Politicians ban coronavirus-hit cruise ship from ports despite dead passengers

Politicians are not allowing a cruise ship with multiple dead coronavirus sufferers to enter seaside ports for fears the outbreak may spread when they dock.

The MS Zaandam cruise ship has in a holding pattern for nearly two weeks because it has been unable to find a port willing to accept it after embarking from Buenos Aires on March 8. The ship, with about 1,200 passengers on board, has been traveling from country to country in search of help as coronavirus rapidly spreads on board, although the cruise was supposed to end in Chile on March 21.

Four people have died on the ship as of Wednesday afternoon. Two of the deaths have been confirmed to be coronavirus related and at least nine others have tested positive for the virus, although nearly 180 passengers are currently experiencing flu-like symptoms associated with Covid-19.

The ship has been rejected by officials in Chile, Peru and Argentina, which have sealed their ports in response to the pandemic. It is now on a desperate course to Fort Lauderdale, Florida where officials do not seem willing to take on the burden of the passengers.

‘We cannot afford to have people who are not even Floridians dumped into South Florida using up those valuable resources,’ Florida Governor Ron DeSantis told Fox News on Monday.

Fort Lauderdale Mayor Dean Trantalis echoed the governor’s sentiments and said: ‘We are a community that are trying to hold everything together. We don’t need any more infection in our communities. It cannot come to Fort Lauderdale.’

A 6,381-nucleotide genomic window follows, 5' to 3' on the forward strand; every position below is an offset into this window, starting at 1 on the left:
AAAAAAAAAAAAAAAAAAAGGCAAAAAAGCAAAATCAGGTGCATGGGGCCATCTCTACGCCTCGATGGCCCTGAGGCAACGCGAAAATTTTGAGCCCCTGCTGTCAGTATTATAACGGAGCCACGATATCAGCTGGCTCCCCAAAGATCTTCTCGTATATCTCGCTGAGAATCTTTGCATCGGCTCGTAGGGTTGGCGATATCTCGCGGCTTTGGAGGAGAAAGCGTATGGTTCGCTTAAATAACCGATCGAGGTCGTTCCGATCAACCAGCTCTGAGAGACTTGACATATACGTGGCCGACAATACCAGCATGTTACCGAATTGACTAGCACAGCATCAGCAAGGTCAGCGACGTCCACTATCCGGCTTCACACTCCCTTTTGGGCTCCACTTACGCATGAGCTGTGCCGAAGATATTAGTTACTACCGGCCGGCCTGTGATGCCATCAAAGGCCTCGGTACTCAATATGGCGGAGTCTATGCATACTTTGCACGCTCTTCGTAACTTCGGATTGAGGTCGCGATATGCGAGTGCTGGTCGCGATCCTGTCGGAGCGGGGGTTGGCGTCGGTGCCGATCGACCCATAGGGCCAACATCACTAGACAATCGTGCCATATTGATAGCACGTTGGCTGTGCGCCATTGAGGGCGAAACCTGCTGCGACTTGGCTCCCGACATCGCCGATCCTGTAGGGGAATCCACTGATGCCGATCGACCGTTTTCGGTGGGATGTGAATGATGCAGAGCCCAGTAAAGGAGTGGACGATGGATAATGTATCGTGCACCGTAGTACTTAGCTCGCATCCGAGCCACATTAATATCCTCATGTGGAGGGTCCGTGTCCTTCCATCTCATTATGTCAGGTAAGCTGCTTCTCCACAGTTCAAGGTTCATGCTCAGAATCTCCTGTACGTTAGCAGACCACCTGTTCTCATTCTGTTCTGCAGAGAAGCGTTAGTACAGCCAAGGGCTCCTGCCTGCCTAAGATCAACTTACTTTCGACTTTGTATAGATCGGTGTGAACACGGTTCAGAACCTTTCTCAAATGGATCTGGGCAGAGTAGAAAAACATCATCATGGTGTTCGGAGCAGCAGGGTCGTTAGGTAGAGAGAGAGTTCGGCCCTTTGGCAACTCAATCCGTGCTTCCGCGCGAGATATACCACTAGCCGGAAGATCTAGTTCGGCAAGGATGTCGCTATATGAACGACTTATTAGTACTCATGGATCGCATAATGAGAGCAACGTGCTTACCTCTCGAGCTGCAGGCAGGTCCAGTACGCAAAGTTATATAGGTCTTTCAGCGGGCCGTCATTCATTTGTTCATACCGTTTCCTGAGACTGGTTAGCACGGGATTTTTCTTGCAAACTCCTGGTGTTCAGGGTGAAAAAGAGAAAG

The Zaandam, which is run by Carnival Corp’s Holland America Line, reportedly has about 300 Americans on board. It’s sister ship, the Rottendam, has previously taken a group of asymptomatic passengers from the Zaandam. Both ships are expected to reach Florida on Wednesday.

‘We started getting turned away by everyone. The world was closing its doors as we sat their waiting,’ passenger Emily Brazell, an American who was transferred to the Rottendam, told NBC.

‘I get it. I understand where they are coming from. But it’s important for them to know that there are so many people who are feeling fine and we should be allowed to get off,’ Brazell, who is in her 60s, continued.

The president of Holland America has hit out at the officials who have not allowed the boat to dock, calling the situation ‘a humanitarian crisis’ in a statement.

‘We are dealing with a “not my problem” syndrome. The international community consistently generous and helpful in the face of human suffering, shut itself off to Zaandam leaving her to fend for herself.’

‘These are unfortunate souls unwittingly caught up in the fast-changing health, policy and border restrictions that have rapidly swept the globe.’

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